While Nokia has committed to making Microsoft’s Windows Phone mobile operating system its priority, it reportedly plans to support the Symbian OS at least through 2014.
According to an April 14 report from
, Nokia’s Australian managing director, Chris Carr, told the tech site that Nokia is contractually obligated to support new devices for two years-and the phone maker has already committed to releasing new Symbian phones in 2011 and 2012.
“There’s still a lot of ongoing development with Symbian, the two will co-exist,” he said, according to the site. “We’ve invested a lot money in Symbian.”
On April 12, Nokia introduced two new steel-and-glass smartphones, the enterprise-geared E6 and the entertainment-ready X7, running an updated version of Symbian, nicknamed “Anna.” (Nokia plans to, alphabetically, give women’s names to its version of Symbian, according to the Aussie site, just as Google has moved alphabetically through desserts, from Cupcake through Gingerbread.)
“With these new products and more Symbian devices and user enhancements coming in the near future, we are confident we can keep existing Nokia smartphone customers engaged, as well as attract new first-time and competitor smartphone users,” Jo Harlow, head of Nokia’s Smart Devices business, said in a statement.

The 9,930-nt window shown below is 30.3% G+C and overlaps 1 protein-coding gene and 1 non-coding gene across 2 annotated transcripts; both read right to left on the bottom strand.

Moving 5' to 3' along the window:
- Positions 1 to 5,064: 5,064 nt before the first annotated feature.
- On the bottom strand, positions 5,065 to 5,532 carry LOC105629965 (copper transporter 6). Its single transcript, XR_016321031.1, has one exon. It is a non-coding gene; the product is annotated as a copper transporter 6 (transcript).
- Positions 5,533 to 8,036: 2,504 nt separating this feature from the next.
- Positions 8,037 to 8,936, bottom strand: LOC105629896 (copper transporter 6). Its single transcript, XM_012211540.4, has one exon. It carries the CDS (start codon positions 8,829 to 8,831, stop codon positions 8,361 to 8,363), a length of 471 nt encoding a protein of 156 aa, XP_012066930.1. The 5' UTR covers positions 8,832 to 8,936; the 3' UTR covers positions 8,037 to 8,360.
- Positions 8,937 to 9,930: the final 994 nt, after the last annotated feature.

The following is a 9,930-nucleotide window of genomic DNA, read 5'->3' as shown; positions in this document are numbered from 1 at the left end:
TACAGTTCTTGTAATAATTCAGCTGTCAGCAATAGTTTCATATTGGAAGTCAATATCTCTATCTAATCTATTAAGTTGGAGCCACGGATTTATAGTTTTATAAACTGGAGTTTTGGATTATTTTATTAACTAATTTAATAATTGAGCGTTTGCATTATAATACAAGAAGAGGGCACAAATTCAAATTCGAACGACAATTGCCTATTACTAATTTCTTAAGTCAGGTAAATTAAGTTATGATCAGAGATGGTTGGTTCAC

The phones are expected to arrive later this quarter, and the Nokia N8, E7, C7 and C6-01 smartphones will able to download the Symbian Anna update “in coming months,” said Nokia.
While the Anna update has been controversial-
though a major selling point of Symbian was its open-source nature, that’s no longer the case
-Nokia added in its April 12 announcement that Symbian Anna “greatly enhances the user experience on Nokia smartphones and makes the Qt business opportunity with Nokia even greater.”
The same day, it issued a separate press release, announcing that its 158 developers had each passed 1 million downloads in its Ovi Store, and the store is now seeing 5 million downloads per day.
“This momentum continues to demonstrate consumers’ appetite for Nokia’s global and locally relevant apps, and will help us plan the future apps store experience for improved and new Symbian devices, as well as Nokia smartphones based on the planned collaborative opportunities with Microsoft,” Tero Ojanpera, Nokia’s executive vice president of services and developer experience, said in the statement.
Nokia’s Carr added in his interview with Australia IT that, “it’s not unusual in the industry to have multiple OS strategies.” And indeed, Nokia additionally plans to support at least one device running MeeGo, the mobile OS it developed with Intel and introduced at the Mobile Word Congress event in 2010.
During a keynote address at Mobile World Congress the following year (video of which is posted at
), Nokia CTO Rich Green confirmed that device would be the N950 smartphone.
“We had long, hard discussions about this … but there’s a lot of work that’s gone into the technology, there’s a lot of really interesting user interface and platform design work, some very elegant hardware. We have made a change in plan, this is a strategic change, and so we are committed to shipping the one,” Green said.